There is also the issue of cultural difference. The exposure of Nepali people to Chinese tourists has not been very pleasant so far. In fact, when Chinese tourist stranded in Kathmandu due to COVID-19 lockdown attacked the Nepal Police, there was unnecessary anxiety in bilateral relations.10 Nepal was forced to remain silent lest any lawful action against the tourists would impair relationship with China. 

    Of late, China is forcing Nepal to join various Chinese projects, i.e., the Global Security Initiative (GSI), Global Civilizational Initiative (GCI) and the Global Development Initiative (GDI). In fact, the GSI has been generally viewed as China’s version of NATO.11 Such initiatives look like a strategic alliance of some sort and militates against Nepal’s foreign policy goals. Prachanda should clarify Nepal’s position on these issues.

    Way forward

    Nepal has a considerably large electorate wedded to left-leaning communist thinking, who idealise China as its closest friend. Moreover, they reflexively turn to China to balance India, a country with which they have deep and inerasable historical, geographical, cultural and familial bonds. As it happens in any such close association, proximity is often taken for granted and ignored, without objective analysis of the costs of dissolution of such relationship.

    History is witness to the fact that China did not stand by Nepal when it passed through difficult times. Nepal–China border has not been fully operational since the 2015 earthquake followed by the COVID-19 pandemic even if China has ensured continued flow of Chinese goods while limiting flow of Nepali goods into China. There has been a hue and cry over the ‘text’ of the MCC compact but there has been no discussion over the terms and conditions of BRI in Nepal.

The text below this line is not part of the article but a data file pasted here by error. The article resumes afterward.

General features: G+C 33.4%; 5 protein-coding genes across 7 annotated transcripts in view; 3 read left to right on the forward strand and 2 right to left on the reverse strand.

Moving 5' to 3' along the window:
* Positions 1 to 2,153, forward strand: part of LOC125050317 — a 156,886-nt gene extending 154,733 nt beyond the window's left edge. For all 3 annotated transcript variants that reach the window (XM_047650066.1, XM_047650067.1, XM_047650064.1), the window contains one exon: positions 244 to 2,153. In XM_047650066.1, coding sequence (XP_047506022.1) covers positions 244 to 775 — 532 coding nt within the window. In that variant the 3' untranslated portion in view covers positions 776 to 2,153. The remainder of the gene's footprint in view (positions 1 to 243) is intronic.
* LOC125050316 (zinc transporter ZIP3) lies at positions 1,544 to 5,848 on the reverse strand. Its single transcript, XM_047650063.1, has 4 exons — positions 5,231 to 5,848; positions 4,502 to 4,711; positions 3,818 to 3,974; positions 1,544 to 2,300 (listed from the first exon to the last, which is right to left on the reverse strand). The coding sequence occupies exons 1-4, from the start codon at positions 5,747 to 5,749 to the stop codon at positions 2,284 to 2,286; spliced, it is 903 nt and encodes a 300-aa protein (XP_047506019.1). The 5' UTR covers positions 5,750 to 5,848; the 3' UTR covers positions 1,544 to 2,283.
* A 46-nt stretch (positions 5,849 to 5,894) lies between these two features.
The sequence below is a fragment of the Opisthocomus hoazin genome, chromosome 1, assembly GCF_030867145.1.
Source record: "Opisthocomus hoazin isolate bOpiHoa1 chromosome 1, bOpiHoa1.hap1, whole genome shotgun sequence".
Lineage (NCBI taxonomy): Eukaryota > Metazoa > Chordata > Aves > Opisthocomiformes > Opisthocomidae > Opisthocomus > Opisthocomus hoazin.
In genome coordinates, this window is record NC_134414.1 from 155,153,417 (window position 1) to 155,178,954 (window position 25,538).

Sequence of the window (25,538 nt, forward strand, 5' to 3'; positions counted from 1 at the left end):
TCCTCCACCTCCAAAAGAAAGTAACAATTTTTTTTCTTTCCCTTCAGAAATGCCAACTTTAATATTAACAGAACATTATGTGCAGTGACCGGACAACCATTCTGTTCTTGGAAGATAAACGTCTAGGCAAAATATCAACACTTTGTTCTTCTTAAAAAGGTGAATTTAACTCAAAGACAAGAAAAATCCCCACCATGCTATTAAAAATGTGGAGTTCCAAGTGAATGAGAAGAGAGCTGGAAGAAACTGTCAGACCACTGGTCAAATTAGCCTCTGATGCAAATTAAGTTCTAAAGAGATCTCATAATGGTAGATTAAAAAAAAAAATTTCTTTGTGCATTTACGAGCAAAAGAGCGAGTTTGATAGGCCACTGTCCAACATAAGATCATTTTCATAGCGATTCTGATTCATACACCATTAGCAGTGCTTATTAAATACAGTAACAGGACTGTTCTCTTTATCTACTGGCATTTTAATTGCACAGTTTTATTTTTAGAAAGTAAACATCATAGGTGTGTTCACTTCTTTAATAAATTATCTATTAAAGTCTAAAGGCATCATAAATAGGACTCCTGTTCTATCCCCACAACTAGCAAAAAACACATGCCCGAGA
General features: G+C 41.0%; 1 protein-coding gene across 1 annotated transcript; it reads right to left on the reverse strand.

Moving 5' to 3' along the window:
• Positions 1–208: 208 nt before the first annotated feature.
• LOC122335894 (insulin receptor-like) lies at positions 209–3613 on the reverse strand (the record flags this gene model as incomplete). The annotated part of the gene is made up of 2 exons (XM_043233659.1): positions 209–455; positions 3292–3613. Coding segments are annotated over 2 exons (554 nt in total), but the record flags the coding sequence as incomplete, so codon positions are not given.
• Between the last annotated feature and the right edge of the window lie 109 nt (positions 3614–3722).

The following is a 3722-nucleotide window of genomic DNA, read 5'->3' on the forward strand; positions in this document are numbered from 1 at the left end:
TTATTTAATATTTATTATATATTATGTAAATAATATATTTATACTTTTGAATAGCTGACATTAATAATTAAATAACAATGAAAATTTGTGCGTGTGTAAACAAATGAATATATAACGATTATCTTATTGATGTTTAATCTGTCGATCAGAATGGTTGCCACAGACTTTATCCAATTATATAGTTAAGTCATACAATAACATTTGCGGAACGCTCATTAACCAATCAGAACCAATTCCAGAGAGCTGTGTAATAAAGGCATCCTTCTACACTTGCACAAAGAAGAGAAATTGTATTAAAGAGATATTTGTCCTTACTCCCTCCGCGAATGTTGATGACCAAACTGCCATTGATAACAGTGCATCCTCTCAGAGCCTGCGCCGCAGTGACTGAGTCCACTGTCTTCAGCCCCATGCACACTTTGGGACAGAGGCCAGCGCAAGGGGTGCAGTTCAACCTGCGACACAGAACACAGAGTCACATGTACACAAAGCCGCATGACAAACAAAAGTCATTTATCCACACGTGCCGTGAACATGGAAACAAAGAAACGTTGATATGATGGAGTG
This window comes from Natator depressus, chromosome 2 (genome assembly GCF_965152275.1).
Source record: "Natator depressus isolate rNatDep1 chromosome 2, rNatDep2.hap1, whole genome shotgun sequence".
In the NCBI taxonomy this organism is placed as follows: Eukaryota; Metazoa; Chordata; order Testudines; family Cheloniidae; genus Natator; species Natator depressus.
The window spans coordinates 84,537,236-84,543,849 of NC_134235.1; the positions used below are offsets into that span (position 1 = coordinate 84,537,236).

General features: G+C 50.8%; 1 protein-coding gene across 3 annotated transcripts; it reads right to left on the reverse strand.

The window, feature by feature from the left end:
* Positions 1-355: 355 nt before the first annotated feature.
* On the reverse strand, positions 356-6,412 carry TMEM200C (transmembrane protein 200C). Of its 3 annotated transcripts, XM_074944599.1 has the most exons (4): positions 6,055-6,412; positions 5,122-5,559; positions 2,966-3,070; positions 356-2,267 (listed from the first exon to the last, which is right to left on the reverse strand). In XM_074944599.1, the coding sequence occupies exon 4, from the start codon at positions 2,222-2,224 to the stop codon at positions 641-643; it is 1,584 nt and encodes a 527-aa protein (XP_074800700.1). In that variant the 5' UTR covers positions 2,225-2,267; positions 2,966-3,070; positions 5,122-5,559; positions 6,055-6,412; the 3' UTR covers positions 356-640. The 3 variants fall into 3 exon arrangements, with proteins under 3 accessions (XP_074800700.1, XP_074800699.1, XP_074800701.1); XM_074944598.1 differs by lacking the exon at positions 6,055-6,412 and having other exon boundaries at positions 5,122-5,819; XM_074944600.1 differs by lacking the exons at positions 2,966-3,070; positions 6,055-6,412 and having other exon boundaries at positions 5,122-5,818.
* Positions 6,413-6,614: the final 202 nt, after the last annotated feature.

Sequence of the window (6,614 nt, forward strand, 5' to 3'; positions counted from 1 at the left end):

While managing relationships with both China and India can present challenges, Nepal would generally find negotiations with India to be easier, given the deep-rooted historical and cultural ties it shares with India, as opposed to dealing with China. The cultural links that some people in Nepal often claim with China do not point to a continued relationship anymore. China itself does not invoke these linkages currently. China is quietly proclaiming its Pax Sinica in the region and beyond, of which Nepal should be wary of. Nepal should avoid getting ‘trapped’ in the ‘Five Fingers Policy’ of Mao Zedong.12

    Nepal has a difficult task ahead in sustaining its relationship with China in the backdrop of growing India–US partnership, US–China rivalry and declining India–China relationship. Securing its own interests would require perceptive appreciation of the evolving regional and global geopolitics and dealing with its two neighbours through effective and efficient diplomacy without getting caught up in the adversarial maze of relationship among countries, Nepal regards important for its progress and development.

    Views expressed are of the author and do not necessarily reflect the views of the Manohar Parrikar IDSA or of the Government of India.